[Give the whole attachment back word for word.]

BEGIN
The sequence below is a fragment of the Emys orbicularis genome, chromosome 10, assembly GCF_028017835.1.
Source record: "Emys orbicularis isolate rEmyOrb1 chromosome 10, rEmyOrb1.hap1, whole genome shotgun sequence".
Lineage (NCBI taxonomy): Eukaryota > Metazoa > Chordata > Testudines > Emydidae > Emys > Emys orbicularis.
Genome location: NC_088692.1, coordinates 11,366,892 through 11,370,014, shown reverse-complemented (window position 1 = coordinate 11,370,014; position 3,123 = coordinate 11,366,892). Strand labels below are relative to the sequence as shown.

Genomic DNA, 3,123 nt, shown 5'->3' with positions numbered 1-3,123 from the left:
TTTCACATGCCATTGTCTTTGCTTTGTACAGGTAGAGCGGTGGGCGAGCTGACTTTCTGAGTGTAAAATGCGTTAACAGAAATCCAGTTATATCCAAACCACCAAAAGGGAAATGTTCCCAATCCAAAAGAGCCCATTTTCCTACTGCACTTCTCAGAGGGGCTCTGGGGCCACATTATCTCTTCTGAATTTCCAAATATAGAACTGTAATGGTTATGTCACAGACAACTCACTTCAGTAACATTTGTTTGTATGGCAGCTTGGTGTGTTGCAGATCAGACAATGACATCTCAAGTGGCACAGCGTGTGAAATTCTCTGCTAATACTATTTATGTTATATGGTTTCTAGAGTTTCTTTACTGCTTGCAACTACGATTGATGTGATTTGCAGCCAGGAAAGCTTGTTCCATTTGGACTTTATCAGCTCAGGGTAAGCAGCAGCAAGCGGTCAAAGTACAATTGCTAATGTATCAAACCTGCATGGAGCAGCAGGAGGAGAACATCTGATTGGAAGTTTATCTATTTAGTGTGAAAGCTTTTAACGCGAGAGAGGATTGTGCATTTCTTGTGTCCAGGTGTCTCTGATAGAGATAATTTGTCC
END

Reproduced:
The sequence below is a fragment of the Emys orbicularis genome, chromosome 10, assembly GCF_028017835.1.
Source record: "Emys orbicularis isolate rEmyOrb1 chromosome 10, rEmyOrb1.hap1, whole genome shotgun sequence".
Lineage (NCBI taxonomy): Eukaryota > Metazoa > Chordata > Testudines > Emydidae > Emys > Emys orbicularis.
Genome location: NC_088692.1, coordinates 11,366,892 through 11,370,014, shown reverse-complemented (window position 1 = coordinate 11,370,014; position 3,123 = coordinate 11,366,892). Strand labels below are relative to the sequence as shown.

Genomic DNA, 3,123 nt, shown 5'->3' with positions numbered 1-3,123 from the left:
TTTCACATGCCATTGTCTTTGCTTTGTACAGGTAGAGCGGTGGGCGAGCTGACTTTCTGAGTGTAAAATGCGTTAACAGAAATCCAGTTATATCCAAACCACCAAAAGGGAAATGTTCCCAATCCAAAAGAGCCCATTTTCCTACTGCACTTCTCAGAGGGGCTCTGGGGCCACATTATCTCTTCTGAATTTCCAAATATAGAACTGTAATGGTTATGTCACAGACAACTCACTTCAGTAACATTTGTTTGTATGGCAGCTTGGTGTGTTGCAGATCAGACAATGACATCTCAAGTGGCACAGCGTGTGAAATTCTCTGCTAATACTATTTATGTTATATGGTTTCTAGAGTTTCTTTACTGCTTGCAACTACGATTGATGTGATTTGCAGCCAGGAAAGCTTGTTCCATTTGGACTTTATCAGCTCAGGGTAAGCAGCAGCAAGCGGTCAAAGTACAATTGCTAATGTATCAAACCTGCATGGAGCAGCAGGAGGAGAACATCTGATTGGAAGTTTATCTATTTAGTGTGAAAGCTTTTAACGCGAGAGAGGATTGTGCATTTCTTGTGTCCAGGTGTCTCTGATAGAGATAATTTGTCC